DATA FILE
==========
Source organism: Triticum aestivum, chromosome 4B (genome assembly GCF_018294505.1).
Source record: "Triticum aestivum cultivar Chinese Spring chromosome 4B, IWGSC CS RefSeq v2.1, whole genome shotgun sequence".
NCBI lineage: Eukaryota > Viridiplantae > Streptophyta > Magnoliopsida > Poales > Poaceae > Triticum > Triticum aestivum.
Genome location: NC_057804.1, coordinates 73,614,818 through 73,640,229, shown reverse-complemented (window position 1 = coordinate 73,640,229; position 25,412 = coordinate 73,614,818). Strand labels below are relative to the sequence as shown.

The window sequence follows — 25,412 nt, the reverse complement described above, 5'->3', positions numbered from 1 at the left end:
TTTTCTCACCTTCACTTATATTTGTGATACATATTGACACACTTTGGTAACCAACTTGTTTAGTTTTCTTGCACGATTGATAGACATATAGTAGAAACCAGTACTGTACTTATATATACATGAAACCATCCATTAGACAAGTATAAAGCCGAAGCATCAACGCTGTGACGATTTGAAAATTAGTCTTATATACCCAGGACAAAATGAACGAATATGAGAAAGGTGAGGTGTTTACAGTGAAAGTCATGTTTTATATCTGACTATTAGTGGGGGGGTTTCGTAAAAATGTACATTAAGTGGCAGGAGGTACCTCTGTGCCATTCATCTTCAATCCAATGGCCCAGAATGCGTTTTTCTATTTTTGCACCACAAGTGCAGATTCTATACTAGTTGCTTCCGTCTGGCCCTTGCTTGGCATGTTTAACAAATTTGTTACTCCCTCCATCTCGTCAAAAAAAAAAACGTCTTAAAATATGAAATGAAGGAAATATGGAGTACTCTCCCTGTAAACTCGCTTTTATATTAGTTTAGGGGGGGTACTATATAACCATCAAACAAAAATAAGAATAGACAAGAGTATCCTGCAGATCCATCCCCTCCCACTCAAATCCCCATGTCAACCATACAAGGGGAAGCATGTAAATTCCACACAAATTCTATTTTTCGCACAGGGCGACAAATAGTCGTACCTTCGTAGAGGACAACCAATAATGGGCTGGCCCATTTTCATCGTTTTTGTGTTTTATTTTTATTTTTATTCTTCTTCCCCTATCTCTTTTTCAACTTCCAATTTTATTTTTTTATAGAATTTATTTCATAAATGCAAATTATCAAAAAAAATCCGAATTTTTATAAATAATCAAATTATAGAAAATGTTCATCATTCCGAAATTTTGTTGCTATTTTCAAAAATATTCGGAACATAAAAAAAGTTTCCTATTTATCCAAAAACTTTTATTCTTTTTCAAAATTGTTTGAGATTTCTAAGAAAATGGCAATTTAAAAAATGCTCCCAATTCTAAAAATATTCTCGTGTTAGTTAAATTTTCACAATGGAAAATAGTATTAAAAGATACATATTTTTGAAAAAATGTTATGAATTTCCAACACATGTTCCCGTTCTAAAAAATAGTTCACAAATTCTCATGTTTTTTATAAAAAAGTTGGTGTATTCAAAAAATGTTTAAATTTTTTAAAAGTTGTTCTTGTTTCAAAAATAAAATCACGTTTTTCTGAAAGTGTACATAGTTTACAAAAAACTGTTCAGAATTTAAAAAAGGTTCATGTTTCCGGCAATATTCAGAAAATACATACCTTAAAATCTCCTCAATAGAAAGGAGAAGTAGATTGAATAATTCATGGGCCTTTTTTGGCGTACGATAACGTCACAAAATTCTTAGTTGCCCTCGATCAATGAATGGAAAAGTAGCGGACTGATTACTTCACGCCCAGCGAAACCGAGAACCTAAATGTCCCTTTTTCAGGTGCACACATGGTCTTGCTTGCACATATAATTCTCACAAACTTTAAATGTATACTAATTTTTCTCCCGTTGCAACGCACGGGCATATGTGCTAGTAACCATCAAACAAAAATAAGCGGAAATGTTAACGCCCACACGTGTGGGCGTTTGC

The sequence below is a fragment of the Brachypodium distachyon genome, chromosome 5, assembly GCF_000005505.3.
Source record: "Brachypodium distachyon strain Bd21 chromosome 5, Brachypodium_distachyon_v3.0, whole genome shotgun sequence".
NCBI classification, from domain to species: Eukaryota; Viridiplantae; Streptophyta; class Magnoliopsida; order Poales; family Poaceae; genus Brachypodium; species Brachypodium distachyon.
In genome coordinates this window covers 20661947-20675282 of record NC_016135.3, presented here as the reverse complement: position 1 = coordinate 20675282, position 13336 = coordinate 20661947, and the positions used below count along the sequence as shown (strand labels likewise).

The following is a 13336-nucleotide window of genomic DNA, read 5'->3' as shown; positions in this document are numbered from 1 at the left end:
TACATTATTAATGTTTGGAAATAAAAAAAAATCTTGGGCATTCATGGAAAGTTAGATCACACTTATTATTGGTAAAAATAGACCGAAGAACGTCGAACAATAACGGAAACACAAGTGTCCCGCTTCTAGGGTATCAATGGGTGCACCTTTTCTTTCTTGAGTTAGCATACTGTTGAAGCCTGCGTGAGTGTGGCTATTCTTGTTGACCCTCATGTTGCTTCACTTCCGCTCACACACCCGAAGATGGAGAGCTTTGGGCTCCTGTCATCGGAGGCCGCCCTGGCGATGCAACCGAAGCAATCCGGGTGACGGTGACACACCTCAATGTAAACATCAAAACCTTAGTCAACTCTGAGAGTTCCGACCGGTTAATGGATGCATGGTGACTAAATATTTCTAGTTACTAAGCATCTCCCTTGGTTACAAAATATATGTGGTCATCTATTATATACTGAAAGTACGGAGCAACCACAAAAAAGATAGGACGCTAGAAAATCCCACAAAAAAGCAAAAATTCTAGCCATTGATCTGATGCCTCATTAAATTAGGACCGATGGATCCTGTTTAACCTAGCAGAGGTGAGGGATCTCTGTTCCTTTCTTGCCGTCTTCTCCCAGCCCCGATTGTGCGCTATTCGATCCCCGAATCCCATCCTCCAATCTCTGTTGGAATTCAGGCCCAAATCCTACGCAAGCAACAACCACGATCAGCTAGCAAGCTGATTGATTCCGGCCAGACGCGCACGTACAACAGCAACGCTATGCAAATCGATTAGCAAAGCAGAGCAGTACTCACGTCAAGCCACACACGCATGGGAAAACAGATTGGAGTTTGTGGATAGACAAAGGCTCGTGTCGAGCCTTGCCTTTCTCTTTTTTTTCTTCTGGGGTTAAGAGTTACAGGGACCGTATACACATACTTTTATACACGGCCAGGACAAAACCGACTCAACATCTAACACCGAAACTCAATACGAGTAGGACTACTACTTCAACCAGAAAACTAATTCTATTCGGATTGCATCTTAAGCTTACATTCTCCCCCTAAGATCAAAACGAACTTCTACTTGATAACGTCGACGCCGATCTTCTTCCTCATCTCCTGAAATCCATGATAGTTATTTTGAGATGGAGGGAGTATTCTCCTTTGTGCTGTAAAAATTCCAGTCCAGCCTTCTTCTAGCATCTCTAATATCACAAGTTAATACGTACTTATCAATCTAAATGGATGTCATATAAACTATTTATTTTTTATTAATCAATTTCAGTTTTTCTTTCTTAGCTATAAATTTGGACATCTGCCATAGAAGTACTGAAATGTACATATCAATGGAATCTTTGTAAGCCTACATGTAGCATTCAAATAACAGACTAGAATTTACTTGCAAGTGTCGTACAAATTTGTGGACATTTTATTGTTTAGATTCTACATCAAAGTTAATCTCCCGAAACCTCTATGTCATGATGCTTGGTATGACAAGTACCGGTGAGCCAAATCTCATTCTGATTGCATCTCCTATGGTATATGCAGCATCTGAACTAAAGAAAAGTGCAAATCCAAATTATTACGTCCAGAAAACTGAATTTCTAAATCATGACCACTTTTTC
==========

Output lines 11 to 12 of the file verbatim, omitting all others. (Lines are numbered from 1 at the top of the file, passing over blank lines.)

The following is a 13336-nucleotide window of genomic DNA, read 5'->3' as shown; positions in this document are numbered from 1 at the left end:
TACATTATTAATGTTTGGAAATAAAAAAAAATCTTGGGCATTCATGGAAAGTTAGATCACACTTATTATTGGTAAAAATAGACCGAAGAACGTCGAACAATAACGGAAACACAAGTGTCCCGCTTCTAGGGTATCAATGGGTGCACCTTTTCTTTCTTGAGTTAGCATACTGTTGAAGCCTGCGTGAGTGTGGCTATTCTTGTTGACCCTCATGTTGCTTCACTTCCGCTCACACACCCGAAGATGGAGAGCTTTGGGCTCCTGTCATCGGAGGCCGCCCTGGCGATGCAACCGAAGCAATCCGGGTGACGGTGACACACCTCAATGTAAACATCAAAACCTTAGTCAACTCTGAGAGTTCCGACCGGTTAATGGATGCATGGTGACTAAATATTTCTAGTTACTAAGCATCTCCCTTGGTTACAAAATATATGTGGTCATCTATTATATACTGAAAGTACGGAGCAACCACAAAAAAGATAGGACGCTAGAAAATCCCACAAAAAAGCAAAAATTCTAGCCATTGATCTGATGCCTCATTAAATTAGGACCGATGGATCCTGTTTAACCTAGCAGAGGTGAGGGATCTCTGTTCCTTTCTTGCCGTCTTCTCCCAGCCCCGATTGTGCGCTATTCGATCCCCGAATCCCATCCTCCAATCTCTGTTGGAATTCAGGCCCAAATCCTACGCAAGCAACAACCACGATCAGCTAGCAAGCTGATTGATTCCGGCCAGACGCGCACGTACAACAGCAACGCTATGCAAATCGATTAGCAAAGCAGAGCAGTACTCACGTCAAGCCACACACGCATGGGAAAACAGATTGGAGTTTGTGGATAGACAAAGGCTCGTGTCGAGCCTTGCCTTTCTCTTTTTTTTCTTCTGGGGTTAAGAGTTACAGGGACCGTATACACATACTTTTATACACGGCCAGGACAAAACCGACTCAACATCTAACACCGAAACTCAATACGAGTAGGACTACTACTTCAACCAGAAAACTAATTCTATTCGGATTGCATCTTAAGCTTACATTCTCCCCCTAAGATCAAAACGAACTTCTACTTGATAACGTCGACGCCGATCTTCTTCCTCATCTCCTGAAATCCATGATAGTTATTTTGAGATGGAGGGAGTATTCTCCTTTGTGCTGTAAAAATTCCAGTCCAGCCTTCTTCTAGCATCTCTAATATCACAAGTTAATACGTACTTATCAATCTAAATGGATGTCATATAAACTATTTATTTTTTATTAATCAATTTCAGTTTTTCTTTCTTAGCTATAAATTTGGACATCTGCCATAGAAGTACTGAAATGTACATATCAATGGAATCTTTGTAAGCCTACATGTAGCATTCAAATAACAGACTAGAATTTACTTGCAAGTGTCGTACAAATTTGTGGACATTTTATTGTTTAGATTCTACATCAAAGTTAATCTCCCGAAACCTCTATGTCATGATGCTTGGTATGACAAGTACCGGTGAGCCAAATCTCATTCTGATTGCATCTCCTATGGTATATGCAGCATCTGAACTAAAGAAAAGTGCAAATCCAAATTATTACGTCCAGAAAACTGAATTTCTAAATCATGACCACTTTTTC